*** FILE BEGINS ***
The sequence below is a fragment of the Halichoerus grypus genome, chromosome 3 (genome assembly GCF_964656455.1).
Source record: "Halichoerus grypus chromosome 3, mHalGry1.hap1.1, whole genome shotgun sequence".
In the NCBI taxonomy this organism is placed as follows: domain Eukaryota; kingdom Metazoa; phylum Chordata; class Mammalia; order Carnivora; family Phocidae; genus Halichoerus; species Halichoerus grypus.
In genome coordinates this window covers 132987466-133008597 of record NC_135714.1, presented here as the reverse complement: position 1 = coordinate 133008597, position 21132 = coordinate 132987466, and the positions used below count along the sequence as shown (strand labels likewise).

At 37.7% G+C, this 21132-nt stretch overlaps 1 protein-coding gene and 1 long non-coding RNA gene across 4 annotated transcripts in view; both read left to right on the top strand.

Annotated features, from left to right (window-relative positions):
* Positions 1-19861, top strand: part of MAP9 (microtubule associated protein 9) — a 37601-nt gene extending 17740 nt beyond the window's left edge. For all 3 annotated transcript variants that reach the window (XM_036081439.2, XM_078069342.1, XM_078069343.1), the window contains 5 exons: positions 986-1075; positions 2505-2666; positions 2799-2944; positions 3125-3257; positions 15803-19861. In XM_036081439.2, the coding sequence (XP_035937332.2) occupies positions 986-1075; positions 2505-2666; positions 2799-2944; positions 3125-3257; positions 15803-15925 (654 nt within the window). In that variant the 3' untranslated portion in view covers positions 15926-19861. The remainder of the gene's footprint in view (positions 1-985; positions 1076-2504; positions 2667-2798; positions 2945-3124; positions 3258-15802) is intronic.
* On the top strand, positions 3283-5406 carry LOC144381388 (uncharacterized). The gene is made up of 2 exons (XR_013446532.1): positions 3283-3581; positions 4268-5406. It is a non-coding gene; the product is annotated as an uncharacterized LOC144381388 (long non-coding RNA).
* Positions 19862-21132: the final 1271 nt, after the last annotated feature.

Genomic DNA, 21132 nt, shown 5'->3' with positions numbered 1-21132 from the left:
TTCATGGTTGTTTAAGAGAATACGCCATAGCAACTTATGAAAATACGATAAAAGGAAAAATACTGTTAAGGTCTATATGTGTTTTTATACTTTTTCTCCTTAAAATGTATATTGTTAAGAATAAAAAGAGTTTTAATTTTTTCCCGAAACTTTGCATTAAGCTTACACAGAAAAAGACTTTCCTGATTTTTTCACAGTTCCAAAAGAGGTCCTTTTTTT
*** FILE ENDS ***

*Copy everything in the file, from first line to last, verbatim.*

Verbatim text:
The sequence below is a fragment of the Halichoerus grypus genome, chromosome 3 (genome assembly GCF_964656455.1).
Source record: "Halichoerus grypus chromosome 3, mHalGry1.hap1.1, whole genome shotgun sequence".
In the NCBI taxonomy this organism is placed as follows: domain Eukaryota; kingdom Metazoa; phylum Chordata; class Mammalia; order Carnivora; family Phocidae; genus Halichoerus; species Halichoerus grypus.
In genome coordinates this window covers 132987466-133008597 of record NC_135714.1, presented here as the reverse complement: position 1 = coordinate 133008597, position 21132 = coordinate 132987466, and the positions used below count along the sequence as shown (strand labels likewise).

At 37.7% G+C, this 21132-nt stretch overlaps 1 protein-coding gene and 1 long non-coding RNA gene across 4 annotated transcripts in view; both read left to right on the top strand.

Annotated features, from left to right (window-relative positions):
* Positions 1-19861, top strand: part of MAP9 (microtubule associated protein 9) — a 37601-nt gene extending 17740 nt beyond the window's left edge. For all 3 annotated transcript variants that reach the window (XM_036081439.2, XM_078069342.1, XM_078069343.1), the window contains 5 exons: positions 986-1075; positions 2505-2666; positions 2799-2944; positions 3125-3257; positions 15803-19861. In XM_036081439.2, the coding sequence (XP_035937332.2) occupies positions 986-1075; positions 2505-2666; positions 2799-2944; positions 3125-3257; positions 15803-15925 (654 nt within the window). In that variant the 3' untranslated portion in view covers positions 15926-19861. The remainder of the gene's footprint in view (positions 1-985; positions 1076-2504; positions 2667-2798; positions 2945-3124; positions 3258-15802) is intronic.
* On the top strand, positions 3283-5406 carry LOC144381388 (uncharacterized). The gene is made up of 2 exons (XR_013446532.1): positions 3283-3581; positions 4268-5406. It is a non-coding gene; the product is annotated as an uncharacterized LOC144381388 (long non-coding RNA).
* Positions 19862-21132: the final 1271 nt, after the last annotated feature.

Genomic DNA, 21132 nt, shown 5'->3' with positions numbered 1-21132 from the left:
TTCATGGTTGTTTAAGAGAATACGCCATAGCAACTTATGAAAATACGATAAAAGGAAAAATACTGTTAAGGTCTATATGTGTTTTTATACTTTTTCTCCTTAAAATGTATATTGTTAAGAATAAAAAGAGTTTTAATTTTTTCCCGAAACTTTGCATTAAGCTTACACAGAAAAAGACTTTCCTGATTTTTTCACAGTTCCAAAAGAGGTCCTTTTTTT